This week Vodafone faced tax problems on two continents, while SK Telecom put Google and Apple in its crosshairs.
The Indian government sent Vodafone a $2.5 billion (€1.8 billion) tax bill over its Essar acquisition,while protesters in the UK blockaded its flagship store alleging it dodged paying billions in taxes.
SK Telecom put $900 million on the table in a bid to build an apps platform to challenge Google, Apple and Nokia. It blamed a 16% fall in operating earnings on higher depreciation cost because of heavy network investment.
Apple reportedly planned an end-run about European mobile operators by using its own SIM to enable it to directly sign customers to networks. In yet another sign of its growing focus on China, Apple opened an online store and a Chinese language version of the App Store on the mainland.
Verizon agreed to pay $77 million in refunds and penalties in a settlement over excessive mobile data charges.
Indian cellcos said they had accepted the government's arrangements for monitoring BlackBerrys although some are worried that the web-based system was itself not secure.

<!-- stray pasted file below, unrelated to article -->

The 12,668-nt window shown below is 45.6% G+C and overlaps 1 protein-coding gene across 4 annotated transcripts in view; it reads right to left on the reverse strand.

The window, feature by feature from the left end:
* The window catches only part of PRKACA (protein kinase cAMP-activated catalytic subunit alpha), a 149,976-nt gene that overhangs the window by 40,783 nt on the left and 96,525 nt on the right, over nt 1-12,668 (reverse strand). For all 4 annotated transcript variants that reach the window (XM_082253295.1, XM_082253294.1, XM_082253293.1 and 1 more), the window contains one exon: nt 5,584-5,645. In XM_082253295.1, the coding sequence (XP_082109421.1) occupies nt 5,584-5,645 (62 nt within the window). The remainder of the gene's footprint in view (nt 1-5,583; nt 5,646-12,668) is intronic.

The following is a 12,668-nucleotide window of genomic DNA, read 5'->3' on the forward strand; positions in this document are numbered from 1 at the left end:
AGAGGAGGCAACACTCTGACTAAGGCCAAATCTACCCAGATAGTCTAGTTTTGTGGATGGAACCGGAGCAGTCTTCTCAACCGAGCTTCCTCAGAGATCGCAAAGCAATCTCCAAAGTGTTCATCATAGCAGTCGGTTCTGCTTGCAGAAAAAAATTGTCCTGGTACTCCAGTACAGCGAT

Qualcomm sought a buyer for its Indian broadband wireless spectrum but said the new owner would have to commit to TD-LTE.
IBM led an EU project to improve device energy efficiency tenfold and eliminate “vampire” - or standby - power consumption.
Motorola reported a rare quarterly profit and increased sales for the first time in four years
Telenor lifted guidance on the back of its growing Asian units.
Former Deutsche Telekom chief Kai-Uwe Ricke told a German court he had no knowledge of illegal wiretapping by an ex-security manager, and denied authorizing the action.
Nokia Siemens claimed a new speed record with Phantom DSL, topping 825Mbps over 400 meters.
Sony Ericsson grew revenues during 3Q, but lower handset sales saw it slip out of the top five, iSuppli revealed. Its spot was taken by Apple, which took fourth place ahead of RIM, IDC said.
Google came under scrutiny again after it admitted its Street View cars had downloaded entire emails and passwords and not just data fragments as previously claimed.
And 3G reached the highest point on the planet as Nepalese cellco Ncell began service at Everest base camp.